Note:  Do not rely on this information. It is very old.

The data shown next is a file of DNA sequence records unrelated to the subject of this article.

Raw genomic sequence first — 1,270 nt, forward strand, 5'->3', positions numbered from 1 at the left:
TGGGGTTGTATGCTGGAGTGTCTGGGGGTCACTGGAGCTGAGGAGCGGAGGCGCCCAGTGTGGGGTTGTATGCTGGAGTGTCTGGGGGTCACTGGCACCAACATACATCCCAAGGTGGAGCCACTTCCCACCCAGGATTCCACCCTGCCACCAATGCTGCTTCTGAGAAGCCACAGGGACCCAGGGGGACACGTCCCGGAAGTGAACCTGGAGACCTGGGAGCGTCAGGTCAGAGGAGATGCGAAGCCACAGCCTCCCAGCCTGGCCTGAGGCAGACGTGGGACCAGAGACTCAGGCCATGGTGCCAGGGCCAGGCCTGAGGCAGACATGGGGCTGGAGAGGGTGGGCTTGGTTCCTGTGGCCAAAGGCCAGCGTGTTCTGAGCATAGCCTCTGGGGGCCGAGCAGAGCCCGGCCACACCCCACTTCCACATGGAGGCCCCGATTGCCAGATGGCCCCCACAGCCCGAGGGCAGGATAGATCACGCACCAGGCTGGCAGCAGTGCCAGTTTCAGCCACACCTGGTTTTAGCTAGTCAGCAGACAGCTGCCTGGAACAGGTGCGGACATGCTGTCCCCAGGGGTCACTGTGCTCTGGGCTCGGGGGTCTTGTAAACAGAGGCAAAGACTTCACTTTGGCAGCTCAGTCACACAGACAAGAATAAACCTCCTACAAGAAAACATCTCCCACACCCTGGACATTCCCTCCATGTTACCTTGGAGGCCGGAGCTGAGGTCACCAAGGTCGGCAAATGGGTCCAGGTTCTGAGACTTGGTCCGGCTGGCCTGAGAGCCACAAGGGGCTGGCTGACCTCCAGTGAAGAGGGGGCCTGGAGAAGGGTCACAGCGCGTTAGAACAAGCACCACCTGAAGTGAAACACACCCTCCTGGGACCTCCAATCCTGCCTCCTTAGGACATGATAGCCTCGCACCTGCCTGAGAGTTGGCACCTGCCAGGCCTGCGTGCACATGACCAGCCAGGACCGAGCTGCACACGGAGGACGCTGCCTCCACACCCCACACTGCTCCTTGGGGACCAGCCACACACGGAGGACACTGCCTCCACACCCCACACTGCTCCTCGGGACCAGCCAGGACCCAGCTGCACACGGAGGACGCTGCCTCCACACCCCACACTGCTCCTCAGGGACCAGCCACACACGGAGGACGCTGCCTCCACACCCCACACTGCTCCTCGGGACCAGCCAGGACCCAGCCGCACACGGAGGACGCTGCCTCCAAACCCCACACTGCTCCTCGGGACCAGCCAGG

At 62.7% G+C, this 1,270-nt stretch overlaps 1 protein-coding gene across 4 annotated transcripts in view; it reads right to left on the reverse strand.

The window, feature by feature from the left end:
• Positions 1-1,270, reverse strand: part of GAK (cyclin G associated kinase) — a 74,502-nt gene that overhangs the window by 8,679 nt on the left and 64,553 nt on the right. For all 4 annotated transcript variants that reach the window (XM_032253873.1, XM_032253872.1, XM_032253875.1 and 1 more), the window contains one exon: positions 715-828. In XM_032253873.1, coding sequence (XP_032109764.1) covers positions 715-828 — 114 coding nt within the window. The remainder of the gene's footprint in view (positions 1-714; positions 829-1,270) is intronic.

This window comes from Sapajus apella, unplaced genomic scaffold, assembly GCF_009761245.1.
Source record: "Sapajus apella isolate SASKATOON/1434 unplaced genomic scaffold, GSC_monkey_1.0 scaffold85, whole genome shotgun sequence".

Bower-bird, a name for any species or individual of a group of Thrush-like birds from Australia and the Eastern Archipelago, due to the fact that the majority of them erect bower-like structures of twigs, in which they disport, and in which the males display their love-antics. There are five genera - Sericulus, Ptilonorhynchus, and Chlamydodera, confined to Eastern Australia, AEluredus (called also Cat-birds from their cry), ranging thence to the Papuan Islands, and Amblyornis, confined to New Guinea; they were formerly made a sub-family (Tectonarchinae) of the Paradiseidae, but are now generally placed with the Babbling Thrushes (q.v.). The plumage of Sericulus chrysocephalus (the Regent Bird) is brilliant golden-yellow and black; that of the male of Ptilonorhynchus holosericeus is glossy black, and of the female brown and green mixed; the species of Chlamydodera are clothed in brown, more or less spotted with buff, and generally have a nuchal crest; the Cat-bird (AEluredus smithii), is green, spotted with white, the ground-tint lighter on the under-surface; in the other two species of the genus the upper-surface is green, and the under-surface yellow or buff, spotted with brown. The single species of Amblyornis, from New Guinea, is rufous-brown above, buff beneath. The bower-building habit seems to be confined to the first three genera, and it must be borne in mind that these bowers are in no sense nests. Of the nidification of these birds little is known; the nest and eggs of AEluredus smithii have only recently been found. The bowers made by the various species differ somewhat in their form and ornamentation, but the general principle of construction is the same. They are decorated with gay feathers, shells, bleached bones, bright-coloured berries, and, in some cases, tall grasses, "the whole showing a decided taste for the beautiful," and the bones and shells are often arranged so as to form a kind of pathway to the bowers, which are the most wonderful instances of bird-architecture yet discovered.